by John Boivin
Local Journalism Initiative Reporter, Valley Voice
Scientists studying glaciers in the West Kootenay say local ice fields lost millions of tonnes of mass this summer, reinforcing fears about their long-term survival.
“It’s scary, but it’s not unexpected,” said Dr. Brian Menounos, an internationally renowned glaciologist at the University of Northern BC. “Climate scientists have been talking about this for several decades.
“It’s not a good-news story for the glaciers.”
Climate scientists say the relationship is clear: the end result of adding more thermal energy to the atmosphere is melting snow and ice.
Menounos uses historic and real-time satellite imagery to chart surface elevation changes to glaciers around the Earth. He says preliminary analysis from aerial flyovers this summer shows a huge loss for the Kokanee Glacier. The icefield’s surface lowered around 2.7 metres from 2020 levels.
“This year for that particular glacier was especially bad,” he says. “Those measurements show over the last year the Kokanee Glacier has lost about two metres of water equivalent. That’s a very strong year of mass loss.”
Kokanee Glacier is at the centre of the 320-square-kilometre Kokanee Glacier Park, and feeds more than 30 lakes and countless streams feeding into Kootenay Lake and the Columbia River system.
A combination of factors led to the massive ice loss. The months-long drought in the region reduced snowpack levels. That thinner snowpack was then peeled off the top of the glaciers by the extreme heat dome in July, leaving the main glacier ice exposed for the rest of the summer.
Melting was happening even at the tops of the highest peaks in B.C., says Menounos.
“What that did is quickly melt away that blanket of snow and exposed the ice to a much longer season of melt,” he says. Wildfire soot blanketing the icefields also promoted melting. “Then on top of that, you change how reflective those surfaces are by the tremendous wildfires we had this summer in BC.”
New Denver Glacier: gone by 2030?
The Valley Voice asked Menounos to check the status of the New Denver Glacier – a small icefield in Valhalla Provincial Park — to see if he could determine any effects from the summer. The results were disturbing.
“Really, in the last decade or so, we’ve seen a five-fold increase in the thinning rate on that particular glacier,” he says. “It went from neutral balance – gaining as much as it lost every year – to losing on average one-half of a metre of water each year.
“I don’t anticipate that is going to stop.”
If that glacier continues to see ice loss – and because of climate change, that’s the most likely scenario – it could disappear as soon as 2030, he says.
“Probably within my lifetime, certainly within my children’s lifetime, that glacier will cease to exist,” he says. “And that is going to be one of the glaciers that I would not be surprised we lose by the end of this decade.”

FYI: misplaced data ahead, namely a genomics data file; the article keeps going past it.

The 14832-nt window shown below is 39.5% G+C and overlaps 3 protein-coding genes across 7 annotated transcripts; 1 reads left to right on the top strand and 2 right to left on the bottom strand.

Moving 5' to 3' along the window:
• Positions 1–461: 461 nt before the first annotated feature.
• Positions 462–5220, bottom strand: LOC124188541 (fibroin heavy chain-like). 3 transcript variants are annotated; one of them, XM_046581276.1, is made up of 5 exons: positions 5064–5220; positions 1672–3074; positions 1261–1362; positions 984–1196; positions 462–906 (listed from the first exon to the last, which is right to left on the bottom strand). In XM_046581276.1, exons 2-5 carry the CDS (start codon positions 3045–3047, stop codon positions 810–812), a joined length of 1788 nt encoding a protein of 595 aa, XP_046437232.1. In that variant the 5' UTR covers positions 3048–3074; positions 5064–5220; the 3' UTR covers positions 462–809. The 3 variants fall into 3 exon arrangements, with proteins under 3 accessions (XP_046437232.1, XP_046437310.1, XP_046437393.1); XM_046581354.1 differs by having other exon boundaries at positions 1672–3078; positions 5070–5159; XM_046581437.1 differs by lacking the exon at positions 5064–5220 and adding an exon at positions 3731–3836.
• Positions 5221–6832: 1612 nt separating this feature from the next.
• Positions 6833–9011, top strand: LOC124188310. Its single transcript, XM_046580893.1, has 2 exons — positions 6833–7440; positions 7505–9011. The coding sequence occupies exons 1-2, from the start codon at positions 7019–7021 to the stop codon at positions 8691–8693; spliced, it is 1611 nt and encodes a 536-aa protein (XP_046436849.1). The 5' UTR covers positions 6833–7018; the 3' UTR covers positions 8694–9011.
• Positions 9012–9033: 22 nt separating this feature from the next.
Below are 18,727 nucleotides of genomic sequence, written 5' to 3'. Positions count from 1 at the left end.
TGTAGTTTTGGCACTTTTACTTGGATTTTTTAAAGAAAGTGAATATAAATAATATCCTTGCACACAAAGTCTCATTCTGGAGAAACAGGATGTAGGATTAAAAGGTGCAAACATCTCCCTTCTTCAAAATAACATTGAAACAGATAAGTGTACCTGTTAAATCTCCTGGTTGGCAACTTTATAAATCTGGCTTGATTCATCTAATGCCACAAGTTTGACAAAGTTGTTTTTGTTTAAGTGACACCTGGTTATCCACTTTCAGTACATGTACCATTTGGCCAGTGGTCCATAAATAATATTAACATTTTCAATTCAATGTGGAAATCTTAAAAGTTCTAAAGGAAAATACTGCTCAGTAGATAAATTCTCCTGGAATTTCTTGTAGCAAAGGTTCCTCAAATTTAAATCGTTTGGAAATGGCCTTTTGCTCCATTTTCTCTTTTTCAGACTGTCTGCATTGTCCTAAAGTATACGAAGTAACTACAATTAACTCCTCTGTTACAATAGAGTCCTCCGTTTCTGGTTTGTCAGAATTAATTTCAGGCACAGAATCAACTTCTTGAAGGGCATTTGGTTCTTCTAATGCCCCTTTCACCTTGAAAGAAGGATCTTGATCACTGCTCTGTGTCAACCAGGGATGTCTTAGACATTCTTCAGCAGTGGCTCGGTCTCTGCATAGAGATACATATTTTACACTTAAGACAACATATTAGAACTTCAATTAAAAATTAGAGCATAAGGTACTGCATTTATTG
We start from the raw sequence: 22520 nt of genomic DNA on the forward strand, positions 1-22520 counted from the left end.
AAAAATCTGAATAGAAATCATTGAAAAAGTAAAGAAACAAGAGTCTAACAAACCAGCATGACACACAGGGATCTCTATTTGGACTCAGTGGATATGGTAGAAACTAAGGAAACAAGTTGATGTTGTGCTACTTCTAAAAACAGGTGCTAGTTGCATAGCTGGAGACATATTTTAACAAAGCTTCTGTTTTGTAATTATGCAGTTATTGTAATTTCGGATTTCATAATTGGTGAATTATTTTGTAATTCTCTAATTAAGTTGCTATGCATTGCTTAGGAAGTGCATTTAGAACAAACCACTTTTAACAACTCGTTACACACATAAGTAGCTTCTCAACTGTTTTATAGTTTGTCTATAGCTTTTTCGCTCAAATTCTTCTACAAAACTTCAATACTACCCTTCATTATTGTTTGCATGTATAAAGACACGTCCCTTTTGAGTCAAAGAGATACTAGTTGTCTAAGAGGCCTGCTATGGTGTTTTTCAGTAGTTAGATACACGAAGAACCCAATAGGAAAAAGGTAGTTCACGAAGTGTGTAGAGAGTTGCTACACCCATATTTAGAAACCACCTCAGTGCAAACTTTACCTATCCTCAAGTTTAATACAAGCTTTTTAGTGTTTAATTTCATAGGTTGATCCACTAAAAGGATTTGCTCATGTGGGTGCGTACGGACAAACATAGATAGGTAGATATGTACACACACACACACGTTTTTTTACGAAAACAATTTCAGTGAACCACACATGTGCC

The loss of New Denver Glacier won’t mean an end to the watershed, says Menounos. Annual snowfalls should keep the water system flowing.
“The demise of New Denver Glacier … won’t necessarily affect the area of surface flow set by seasonal snow or unsolid precipitation,” he says. “But it’s the timing of it, the thermal stress that will occur if we lose our snow and ice. We’re just putting aquatic ecosystems at substantial stress, and they are already feeling stress from a number of factors.”
The icefield is like a reservoir of cold, and without it, the ecosystem loses an important balance.
“They are Mother Nature’s natural reservoir, ideally suited to releasing water when it’s needed,” he says. “Unfortunately, our actions – greenhouse gas emissions due to fossil fuel use – are causing those reservoirs to release water much too early and we’re depleting those reservoirs.
“If you take that thermal buffering capacity of glaciers away, you’re left with a situation where these aquatic ecosystems are going to change,” Menounos said.
The fate of the New Denver and Kokanee Glaciers is no different from the more than 16,000 glaciers and glacierettes in British Columbia, and the hundreds of thousands around the world Menounos’ team has studied. Their work, published in the journal Nature this spring, found the thawing rate of icefields globally increased fourfold between 2000 and 2019.
“We’re at the point in the greenhouse gas emissions where if they continue as business as usual, we won’t see a simple linear increase, but we’re expecting to see an acceleration of temperature rise,” he says. “By 2040-2050, you start to see a dramatic increase in temperatures.”
Glaciers are a crucial source of fresh water, here and around the world. More than a billion people could face water shortages as a result of glacier loss, the Nature study suggests.
“The need is critical to rapidly mitigate greenhouse gas emissions. It has to be done now,” Menounos says. “If you shut off the CO2 tomorrow, there’s still a lag to remove that excess carbon dioxide from the atmosphere. Stop it now and you’ll still see an increase.”
We all have to do our part if we’re going to change a bleak future, he says.
“One of the strong points people need to understand is we all play a role in solutions, and it’s not necessarily looking at things like recycling – which is important – but we have to look at our lifestyles and see what other sacrifices we are ready to make,” he says. “Some of the actions we do here will affect less fortunate nations and people have to understand that.”